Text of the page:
אנטיגנוס איש סוכו קיבל משמעון הצדיק. הוא היה אומר, אל תהיו כעבדים המשמשין את הרב, על מנת לקבל פרס, אלא הוו כעבדים המשמשין את הרב, על מנת שלא לקבל פרס; ויהי מורא שמיים עליכם.
That does not mean that there is no reward; rather, there certainly is sechar veOnesh -- and that is part of why reality is just -- but that should not be your reason for performing mitzvot.
So why take a mitzvah that people are going to be doing anyway, and transform it into a segulah?! From Zechus Avos, about Chanukkah segulos:
The Gemara (Shabbos 23b) says that one who habitually lights candles will have sons that are Talmidei Chachomim. Rashi explains that the posuk (Mishlei 6, 23) says כִּי נֵר מִצְוָה וְתוֹרָה אוֹר - "the candle is a mitzvah and the Torah is light". By lighting candles of mitzvah, Shabbos candles and the Chanuka Menorah, one will merit what the Gemara says.And we have the Rif giving the same explanation. Bli neder, my own (divergent) explanation in a subsequent post.
But what frum Jewish woman does not light neros Shabbos? (Though see Tosafot, about two lights and two talmidei Chachamim.) And what frum Jewish man does not light neros Chanukkah for his household? And yet, even after this ritualization of neros Shabbos, not everyone is a talmid chacham, even from frum families. Why?
But forget about the why not every family has talmidei Chachamim. Let us focus elsewhere.
Specifically, everyone is going to do it anyway. Why give this as a Chanukkah segulah? Is there going to be anyone who will say, "well, I wasn't planning on fulfilling this mitzvah, but now that it is a segulah, I will certainly perform it?" I would hope not -- that would be very depressing.
To label a mitzvah a "segulah" cheapens it, IMHO. The mitzvos are not witchcraft, where the focus is to acheive (magically) some aim. They are fulfillments of Hashem's command, or else the Rabbis' command, to acheive specific aims -- to publicize the nes Chanukkah and perhaps internalize and spread the message behind Chanukkah. And the lighting of Shabbos candles is for the purpose of Shalom Bayis.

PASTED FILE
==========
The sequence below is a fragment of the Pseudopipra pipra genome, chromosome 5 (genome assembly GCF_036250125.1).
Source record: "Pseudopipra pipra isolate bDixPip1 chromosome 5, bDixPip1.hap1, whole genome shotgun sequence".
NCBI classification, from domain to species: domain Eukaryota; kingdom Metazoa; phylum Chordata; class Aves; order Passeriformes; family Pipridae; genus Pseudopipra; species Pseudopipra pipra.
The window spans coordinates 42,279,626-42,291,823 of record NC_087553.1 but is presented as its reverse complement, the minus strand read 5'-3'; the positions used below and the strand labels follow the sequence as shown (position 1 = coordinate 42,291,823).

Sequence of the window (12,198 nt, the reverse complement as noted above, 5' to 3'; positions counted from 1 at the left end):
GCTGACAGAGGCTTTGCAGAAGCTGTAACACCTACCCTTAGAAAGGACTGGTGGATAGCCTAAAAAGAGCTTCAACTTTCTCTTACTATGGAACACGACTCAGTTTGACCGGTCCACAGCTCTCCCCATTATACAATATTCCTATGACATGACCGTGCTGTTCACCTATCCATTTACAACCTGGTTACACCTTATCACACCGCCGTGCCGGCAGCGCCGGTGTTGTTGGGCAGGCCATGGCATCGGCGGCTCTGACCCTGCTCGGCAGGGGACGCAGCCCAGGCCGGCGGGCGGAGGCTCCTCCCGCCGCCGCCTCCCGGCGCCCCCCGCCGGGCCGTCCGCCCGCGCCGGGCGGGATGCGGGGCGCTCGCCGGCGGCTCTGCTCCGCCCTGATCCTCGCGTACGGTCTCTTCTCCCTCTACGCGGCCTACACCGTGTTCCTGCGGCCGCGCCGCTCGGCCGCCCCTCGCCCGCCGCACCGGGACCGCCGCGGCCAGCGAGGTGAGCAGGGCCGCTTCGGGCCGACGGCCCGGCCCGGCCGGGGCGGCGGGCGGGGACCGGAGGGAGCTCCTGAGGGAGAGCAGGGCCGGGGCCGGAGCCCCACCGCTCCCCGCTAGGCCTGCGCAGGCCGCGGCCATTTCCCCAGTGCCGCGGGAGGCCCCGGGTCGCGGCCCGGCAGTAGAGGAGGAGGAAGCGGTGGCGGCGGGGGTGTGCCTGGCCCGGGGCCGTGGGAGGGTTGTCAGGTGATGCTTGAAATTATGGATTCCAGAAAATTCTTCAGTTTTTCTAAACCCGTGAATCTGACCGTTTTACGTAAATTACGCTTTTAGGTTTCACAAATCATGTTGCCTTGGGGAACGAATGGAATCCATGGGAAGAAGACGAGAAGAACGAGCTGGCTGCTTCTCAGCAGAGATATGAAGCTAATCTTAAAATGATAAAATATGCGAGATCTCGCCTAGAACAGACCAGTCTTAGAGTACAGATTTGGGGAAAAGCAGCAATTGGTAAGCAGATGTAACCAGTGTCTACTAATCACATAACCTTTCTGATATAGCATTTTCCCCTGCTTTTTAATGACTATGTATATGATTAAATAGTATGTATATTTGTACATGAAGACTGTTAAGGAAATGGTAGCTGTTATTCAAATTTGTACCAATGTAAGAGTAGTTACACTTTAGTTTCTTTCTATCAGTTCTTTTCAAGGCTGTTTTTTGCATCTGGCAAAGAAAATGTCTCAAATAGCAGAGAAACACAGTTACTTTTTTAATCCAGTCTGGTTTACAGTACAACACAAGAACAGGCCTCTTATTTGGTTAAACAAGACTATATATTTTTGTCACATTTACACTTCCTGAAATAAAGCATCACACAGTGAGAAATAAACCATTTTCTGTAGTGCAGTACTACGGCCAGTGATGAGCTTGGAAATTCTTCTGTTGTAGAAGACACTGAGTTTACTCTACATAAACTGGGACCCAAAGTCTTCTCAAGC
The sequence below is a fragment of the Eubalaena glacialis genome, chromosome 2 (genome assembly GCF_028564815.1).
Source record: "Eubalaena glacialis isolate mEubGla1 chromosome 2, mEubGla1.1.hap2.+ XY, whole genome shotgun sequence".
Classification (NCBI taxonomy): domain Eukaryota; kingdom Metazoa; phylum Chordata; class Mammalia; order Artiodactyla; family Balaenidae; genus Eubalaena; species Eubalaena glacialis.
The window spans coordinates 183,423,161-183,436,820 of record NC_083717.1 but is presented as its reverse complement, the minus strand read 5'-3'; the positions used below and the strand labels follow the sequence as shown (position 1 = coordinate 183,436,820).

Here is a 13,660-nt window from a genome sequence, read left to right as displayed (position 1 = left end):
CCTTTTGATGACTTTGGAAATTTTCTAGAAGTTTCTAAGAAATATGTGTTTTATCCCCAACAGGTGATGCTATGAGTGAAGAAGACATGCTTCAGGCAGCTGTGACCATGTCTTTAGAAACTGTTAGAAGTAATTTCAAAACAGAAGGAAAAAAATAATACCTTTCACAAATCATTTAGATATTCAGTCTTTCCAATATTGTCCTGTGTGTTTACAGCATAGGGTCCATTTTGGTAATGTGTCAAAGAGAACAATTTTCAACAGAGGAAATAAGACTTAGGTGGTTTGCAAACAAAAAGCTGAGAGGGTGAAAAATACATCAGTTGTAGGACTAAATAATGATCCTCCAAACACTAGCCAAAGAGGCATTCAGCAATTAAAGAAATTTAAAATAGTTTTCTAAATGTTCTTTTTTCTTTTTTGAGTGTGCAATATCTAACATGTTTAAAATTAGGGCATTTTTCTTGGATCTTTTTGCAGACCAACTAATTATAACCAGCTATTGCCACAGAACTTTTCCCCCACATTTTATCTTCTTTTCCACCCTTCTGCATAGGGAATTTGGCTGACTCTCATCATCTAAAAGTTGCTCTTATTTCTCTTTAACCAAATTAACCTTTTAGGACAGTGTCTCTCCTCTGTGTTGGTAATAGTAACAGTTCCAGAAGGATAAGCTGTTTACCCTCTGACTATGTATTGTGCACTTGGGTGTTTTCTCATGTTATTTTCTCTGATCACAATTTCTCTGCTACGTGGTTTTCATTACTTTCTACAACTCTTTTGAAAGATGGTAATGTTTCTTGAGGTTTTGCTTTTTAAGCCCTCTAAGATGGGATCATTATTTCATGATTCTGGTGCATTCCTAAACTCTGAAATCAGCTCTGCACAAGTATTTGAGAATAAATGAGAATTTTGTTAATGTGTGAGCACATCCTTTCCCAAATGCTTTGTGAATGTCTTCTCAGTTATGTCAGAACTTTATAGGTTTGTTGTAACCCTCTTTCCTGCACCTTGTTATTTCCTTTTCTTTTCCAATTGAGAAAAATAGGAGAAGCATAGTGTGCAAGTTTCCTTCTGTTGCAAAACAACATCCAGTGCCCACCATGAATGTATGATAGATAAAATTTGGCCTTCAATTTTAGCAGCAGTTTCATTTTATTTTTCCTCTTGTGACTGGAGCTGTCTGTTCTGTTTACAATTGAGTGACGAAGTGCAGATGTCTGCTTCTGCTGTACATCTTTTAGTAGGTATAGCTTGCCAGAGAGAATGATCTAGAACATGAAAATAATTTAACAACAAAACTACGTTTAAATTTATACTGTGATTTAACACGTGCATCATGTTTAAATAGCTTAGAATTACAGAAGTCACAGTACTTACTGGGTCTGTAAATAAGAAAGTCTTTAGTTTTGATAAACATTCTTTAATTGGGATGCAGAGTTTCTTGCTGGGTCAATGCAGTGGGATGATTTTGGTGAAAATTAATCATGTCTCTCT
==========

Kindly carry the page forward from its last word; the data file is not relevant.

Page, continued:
IMHO, if person A lights Chanukkah candles to fulfill the mitzvah, and person B lights candles as a segulah for having specific types of sons, I would say that person A has fulfilled the mitzvah better, and perhaps is even more likely to see the promised reward than person B. Because the pasuk says "Ki Ner Mitzvah veTorah Or." It does not say "Ki Ner Kishuf veTorah Or."
Another segulah, associated with lighting candles, is to turn a specific kepittel of Tehillim into an incantation, by making ritual repetition in a specific context a method of guaranteeing some practical aim. Perhaps as Bilaam used repetitions of 7 to try ensure some result, and as we see in all sorts of ANE and modern incancations.
The Baal Shem Tov to say וִיהִי נֹעַם and יֹשֵׁב בְּסֵתֶר עֶלְיוֹן, (last posuk of Tehilim 90, and the whole Chapter 91, with the last posuk of chapter 91 repeated twice) 7 times after lighting the Menorah. This is a segula to protect from many calamities. (Ramban says to say each word 7 times, but I haven't seen anyone do it like that. I've only seen people saying the whole chapter 7 times.)When the Baal Shem Tov said it, or when the Ramban said it -- I would not label that a magical incantation. (Though I would like to see that Ramban inside, to try to understand it -- where is it?? repeating each word individually 7 times has the general effect of taking it out of its context, making it more of a magic word rather than saying a pasuk in praise or prayer to Hashem.) They were operating within a specific mystical system, and so they attributed specific meanings to this. But to promulgate this to followers of segulahs (who seek out segulas for all occassions), among lists of many other segulahs to be ritually performed as kosher magic -- I find that more problematic.
The eating of a festive meal also gets transformed into a segulah, for healing:
In Shulchan Aruch (570, 2) it says that eating a meal for Chanuka is a סעודת הרשות, a non-obligatory meal. Chazal (Berachos 60a) say that Hashem gave רשות (permission) for doctors to heal. This is what סעודת הרשות alludes to; eating a special meal in honor of Chanuka, which is a special time for healing, can bring about healing. (Shaar Yisaschor, Yimei Orah 72)It is extremely unlikely that this is what the Shulchan Aruch meant. This is just free association. Much more likely, it means something along the lines of this.